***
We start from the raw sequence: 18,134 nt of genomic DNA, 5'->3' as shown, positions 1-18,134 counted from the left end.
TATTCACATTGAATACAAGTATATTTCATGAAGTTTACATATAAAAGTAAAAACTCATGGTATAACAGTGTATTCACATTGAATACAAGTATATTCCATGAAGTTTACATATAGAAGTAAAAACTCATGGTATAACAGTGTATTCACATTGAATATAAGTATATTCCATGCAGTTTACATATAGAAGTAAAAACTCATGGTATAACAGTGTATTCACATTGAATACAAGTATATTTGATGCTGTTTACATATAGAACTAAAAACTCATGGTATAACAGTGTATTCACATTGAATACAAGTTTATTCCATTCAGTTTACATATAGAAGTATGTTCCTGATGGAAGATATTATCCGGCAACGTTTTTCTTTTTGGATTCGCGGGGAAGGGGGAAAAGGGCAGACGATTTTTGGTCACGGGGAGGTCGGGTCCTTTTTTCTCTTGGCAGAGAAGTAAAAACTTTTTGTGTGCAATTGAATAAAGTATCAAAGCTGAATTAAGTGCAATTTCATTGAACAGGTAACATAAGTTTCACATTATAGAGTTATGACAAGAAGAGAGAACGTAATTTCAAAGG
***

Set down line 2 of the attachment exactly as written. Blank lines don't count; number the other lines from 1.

TATTCACATTGAATACAAGTATATTTCATGAAGTTTACATATAAAAGTAAAAACTCATGGTATAACAGTGTATTCACATTGAATACAAGTATATTCCATGAAGTTTACATATAGAAGTAAAAACTCATGGTATAACAGTGTATTCACATTGAATATAAGTATATTCCATGCAGTTTACATATAGAAGTAAAAACTCATGGTATAACAGTGTATTCACATTGAATACAAGTATATTTGATGCTGTTTACATATAGAACTAAAAACTCATGGTATAACAGTGTATTCACATTGAATACAAGTTTATTCCATTCAGTTTACATATAGAAGTATGTTCCTGATGGAAGATATTATCCGGCAACGTTTTTCTTTTTGGATTCGCGGGGAAGGGGGAAAAGGGCAGACGATTTTTGGTCACGGGGAGGTCGGGTCCTTTTTTCTCTTGGCAGAGAAGTAAAAACTTTTTGTGTGCAATTGAATAAAGTATCAAAGCTGAATTAAGTGCAATTTCATTGAACAGGTAACATAAGTTTCACATTATAGAGTTATGACAAGAAGAGAGAACGTAATTTCAAAGG